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The Langham Hotel in downtown Chicago was the beautiful, wintry backdrop for the Society of Trial Lawyers 84th Annual Black Tie Dinner Dance this past Saturday. Over 200 guests were in attendance to honor their shared love of the law, as well as their respect for our jury system and for each other, despite often finding themselves on opposing sides. The Society of Trial Lawyers is an invite-only organization of Illinois Trial Lawyers. Members are among the most established, respected, and successful trial lawyers, representing just 1% of the 1% of attorneys who are trial lawyers.

Levin & Perconti founding partner Steve Levin serves as the group’s president and in a heartfelt speech told the crowd that the processes of arbitration and mediation are no more than a business and that “juries are the most literal embodiment of a representative democracy. They are of the people, by the people, for the people. As Thomas Jefferson said, ‘The government closest to the people, serves the people best.'”

Levin also addressed the need for trial lawyers to mentor the younger generation by warmly welcoming them, encouraging them to fight for the truth, and to lead by example. He asked the attendees to do this by modeling respect for not only the trial process, but also for their own clients, opposing counsel and their clients. Steve also called on all attorneys to “be humble in victory and gracious in defeat.”

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In a survey of 978 people with a family member in a nursing home, Care.com found that the decision to send a loved one to a nursing home was a ‘difficult one’ for 71% of survey participants.

Over a quarter of respondents reported their feelings towards their loved one’s care in a nursing home as either “dissatisfied” or “neither satisfied nor dissatisfied.”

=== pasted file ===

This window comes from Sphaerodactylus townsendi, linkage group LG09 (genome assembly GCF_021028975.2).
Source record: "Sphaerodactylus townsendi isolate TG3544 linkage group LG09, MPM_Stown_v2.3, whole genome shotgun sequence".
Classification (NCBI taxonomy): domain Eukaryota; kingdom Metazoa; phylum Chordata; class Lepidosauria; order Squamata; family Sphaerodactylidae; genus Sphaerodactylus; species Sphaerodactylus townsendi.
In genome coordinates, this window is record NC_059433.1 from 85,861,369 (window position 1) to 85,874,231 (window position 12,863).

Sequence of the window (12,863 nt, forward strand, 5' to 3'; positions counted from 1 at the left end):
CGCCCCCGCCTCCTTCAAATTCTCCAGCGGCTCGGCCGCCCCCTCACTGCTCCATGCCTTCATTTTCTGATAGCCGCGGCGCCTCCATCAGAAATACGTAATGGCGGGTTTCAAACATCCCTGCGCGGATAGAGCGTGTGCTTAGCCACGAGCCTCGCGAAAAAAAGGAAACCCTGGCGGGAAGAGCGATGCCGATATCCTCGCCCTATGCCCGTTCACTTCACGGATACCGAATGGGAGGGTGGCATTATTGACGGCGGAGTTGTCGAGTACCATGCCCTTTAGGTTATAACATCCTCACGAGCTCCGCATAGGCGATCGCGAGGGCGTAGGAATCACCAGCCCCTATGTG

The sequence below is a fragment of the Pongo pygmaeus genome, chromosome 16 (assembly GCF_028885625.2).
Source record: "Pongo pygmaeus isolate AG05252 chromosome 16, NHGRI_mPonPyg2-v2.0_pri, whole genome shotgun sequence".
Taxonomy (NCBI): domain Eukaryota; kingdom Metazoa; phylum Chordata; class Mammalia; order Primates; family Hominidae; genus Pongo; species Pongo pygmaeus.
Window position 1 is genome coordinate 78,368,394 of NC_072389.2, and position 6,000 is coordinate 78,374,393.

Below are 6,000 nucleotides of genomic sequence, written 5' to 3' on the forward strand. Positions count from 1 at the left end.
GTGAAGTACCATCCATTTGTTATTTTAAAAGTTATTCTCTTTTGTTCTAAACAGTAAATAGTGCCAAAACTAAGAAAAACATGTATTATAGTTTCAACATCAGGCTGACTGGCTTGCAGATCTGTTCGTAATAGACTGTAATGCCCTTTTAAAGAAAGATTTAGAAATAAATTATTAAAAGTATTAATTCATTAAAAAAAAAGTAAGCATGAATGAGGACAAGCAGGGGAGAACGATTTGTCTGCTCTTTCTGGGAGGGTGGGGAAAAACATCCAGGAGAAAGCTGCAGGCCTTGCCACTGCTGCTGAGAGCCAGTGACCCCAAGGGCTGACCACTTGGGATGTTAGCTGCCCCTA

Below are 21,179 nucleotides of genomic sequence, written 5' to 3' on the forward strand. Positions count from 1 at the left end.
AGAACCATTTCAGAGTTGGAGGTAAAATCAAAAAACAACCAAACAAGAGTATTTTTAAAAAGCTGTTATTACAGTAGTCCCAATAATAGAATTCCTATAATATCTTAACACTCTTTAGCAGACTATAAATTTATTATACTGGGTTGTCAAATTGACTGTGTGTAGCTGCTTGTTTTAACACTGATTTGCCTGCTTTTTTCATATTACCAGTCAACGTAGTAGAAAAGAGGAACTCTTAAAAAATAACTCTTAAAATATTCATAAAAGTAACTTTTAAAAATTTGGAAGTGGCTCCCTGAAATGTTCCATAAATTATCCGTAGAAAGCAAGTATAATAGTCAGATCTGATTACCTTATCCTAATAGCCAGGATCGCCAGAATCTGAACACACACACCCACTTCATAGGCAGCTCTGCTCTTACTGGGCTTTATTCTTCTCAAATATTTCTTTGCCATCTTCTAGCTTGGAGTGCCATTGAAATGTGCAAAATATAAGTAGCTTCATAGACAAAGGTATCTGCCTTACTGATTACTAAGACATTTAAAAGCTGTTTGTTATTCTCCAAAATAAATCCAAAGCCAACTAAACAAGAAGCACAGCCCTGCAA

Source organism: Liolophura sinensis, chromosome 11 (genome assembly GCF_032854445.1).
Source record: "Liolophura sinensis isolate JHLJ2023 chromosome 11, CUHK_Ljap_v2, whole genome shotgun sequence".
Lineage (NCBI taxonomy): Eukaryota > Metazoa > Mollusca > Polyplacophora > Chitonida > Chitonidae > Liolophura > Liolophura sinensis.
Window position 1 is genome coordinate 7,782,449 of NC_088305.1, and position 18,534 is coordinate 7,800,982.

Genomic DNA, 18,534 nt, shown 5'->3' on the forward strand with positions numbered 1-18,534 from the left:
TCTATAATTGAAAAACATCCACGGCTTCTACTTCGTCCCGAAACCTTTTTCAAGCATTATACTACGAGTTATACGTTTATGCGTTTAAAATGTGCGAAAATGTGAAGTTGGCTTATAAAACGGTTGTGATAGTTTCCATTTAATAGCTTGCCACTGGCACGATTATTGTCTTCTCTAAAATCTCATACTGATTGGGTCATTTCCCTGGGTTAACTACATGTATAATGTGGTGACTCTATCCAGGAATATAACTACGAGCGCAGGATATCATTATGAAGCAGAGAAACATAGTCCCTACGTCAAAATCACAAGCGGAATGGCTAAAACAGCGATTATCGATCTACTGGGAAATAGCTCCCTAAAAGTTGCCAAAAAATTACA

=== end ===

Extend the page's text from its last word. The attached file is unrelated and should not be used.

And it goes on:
The survey also asked respondents to describe how often they visited their loved one in a nursing home and what prevented them from being able to visit more often. The majority of respondents (57%) said their job was the primary reason they were unable to spend more time with a family member in a nursing home.

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Earlier this month, our blog covered the story of a 29 year-old-woman in a vegetative state who had given birth to a baby boy on December 29th. The woman is a longtime resident of Hacienda Healthcare just outside Phoenix, previously falsely reported as admitted to the facility after a near drowning incident as a teenager. Instead, the woman’s family has clarified that she is nonverbal and is intellectually disabled as a result of seizures that began as a toddler. Although she is nonverbal, she is able to move her extremities and head and neck, and can show emotion through facial expressions.

This morning, Phoenix police announced that they had arrested Nathan Sutherland, a 36-year-old male nurse who had been an employee of the facility and was responsible for providing nursing care to the victim. He has been charged with one count of sexual assault and one count of vulnerable adult abuse after he was found to be a DNA match to the infant boy. Police required genetic testing of every male employee of Hacienda after the victim gave birth and although Sutherland initially attempted to forgo testing, he was ultimately forced by police to cooperate.